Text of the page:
"A committee of bishops released a report [Tuesday] saying priests should be allowed to conduct second weddings where there is 'a clear distance of time, of local setting and of relationship' with the previous spouse," reports the Associated Press.
Mario Orantes was jailed for seven months for his suspected involvement in the murder of Roman Catholic bishop Juan Gerardi. Orantes, who was Gerardi's assistant, was released after protestors demanded authorities look at military involvement in the slaying. Now that several military officials have been arrested, the government wants another shot at the AWOL Orantes.
One of the two American nuns who refuse to leave an Orthodox monastery in Jericho told the Associated Press that U.S. officials are negotiating her case "at the highest levels." Palestinian police have evicted other priests and nuns at the request of Yasser Arafat, who acted on the request of Moscow Patriarch Alexy II.
Many news sources, including the Reuters wire service, said he did. But in an apology for "any offense taken," Cardinal Thomas Winning noted, "The word Nazi does not appear at any point in my address and I believe it would be inappropriate, offensive and fatuous to compare the current debate to what happened in Germany in the war years." The controversy is part of a larger issue in Scotland, which is debating the repeal of a law banning the promotion of homosexuality in classrooms.
With the discovery of two burned bodies in the southern Egyptian village of Al-Koshh, the known number of victims in a bloody January 2 shootout is now 23. Among the 59 people Egyptian security prosecutors have ordered to be arrested is Gabriel Abdel-Maseeh, a Coptic priest some say opened file on Muslims (see related coverage in The Irish Times)
"During recent years, we faced opposition and even persecution from some fundamentalist groups in our work of evangelisation," says a statement issued by the Catholic Bishops Conference of India, which concluded their week-long gathering Monday. "While affirming our duty and right to communicate the good news which we have received from the lord, we need to be prepared for any eventuality in the fulfilment of our mission."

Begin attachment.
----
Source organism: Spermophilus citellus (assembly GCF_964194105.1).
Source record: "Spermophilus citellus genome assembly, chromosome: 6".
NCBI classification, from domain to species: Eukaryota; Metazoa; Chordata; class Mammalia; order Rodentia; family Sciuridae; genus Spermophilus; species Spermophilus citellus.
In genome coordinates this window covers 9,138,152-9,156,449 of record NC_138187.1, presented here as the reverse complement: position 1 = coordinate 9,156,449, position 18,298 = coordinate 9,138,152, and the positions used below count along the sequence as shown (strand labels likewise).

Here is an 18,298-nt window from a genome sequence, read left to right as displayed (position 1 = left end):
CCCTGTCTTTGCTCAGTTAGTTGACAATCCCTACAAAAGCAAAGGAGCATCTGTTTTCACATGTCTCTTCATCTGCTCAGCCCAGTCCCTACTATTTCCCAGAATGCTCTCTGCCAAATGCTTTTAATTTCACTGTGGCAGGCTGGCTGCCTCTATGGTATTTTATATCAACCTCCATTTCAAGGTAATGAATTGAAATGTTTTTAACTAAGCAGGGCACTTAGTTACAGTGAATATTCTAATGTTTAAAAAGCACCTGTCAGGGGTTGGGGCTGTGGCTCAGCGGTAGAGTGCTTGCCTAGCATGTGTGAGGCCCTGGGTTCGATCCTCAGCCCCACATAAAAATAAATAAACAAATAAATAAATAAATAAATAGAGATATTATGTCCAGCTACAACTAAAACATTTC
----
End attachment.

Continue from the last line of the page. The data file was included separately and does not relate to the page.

"A Canadian minister who operates an orphanage for boys in Zimbabwe has been sentenced to 10 years in prison for drugging and sexually assaulting a boy placed in his care by the United Nations," reports Canada's National Post.
"My sisters and brothers, we are people of God," J. Edwin Bacon Jr., rector of Los Angeles's All Saints Church, said at a rally with bishops from the Episcopal Church, the Evangelical Lutheran Church in America and the United Methodist Church. "It is a tragedy that the good leaders of the Mormon Church and the Roman Catholic Archdiocese have allowed themselves to be hijacked by the forces of intolerance and bigotry that gave birth to this hate-filled initiative."
The revamped e-commerce site, which was scheduled to launch in fall 1999, will try to attract customers by offering articles such as movie reviews, and "marital and financial advice," says an Associated Press story. The site launched quietly on Friday.
"In its own quirky way, the quiz show, which is a ratings juggernaut and the No. 1 show in the nation, has quietly and quite nonchalantly broken sexual and racial barriers on television," writes Bernard Weinraub. "Not only do gay couples routinely appear on the show—the word 'gay' is never used—but so do racially mixed couples, which in the past television has often avoided showing. By all accounts, the matter-of-fact presentation of these couples, without a comment from Mr. Philbin or anyone else, has altered the television landscape." (Since the article appeared yesterday, it is no longer free online, but can be purchased for $2.50 by searching for " 'Millionaire' Quietly Breaks TV Barriers" at the Times site.
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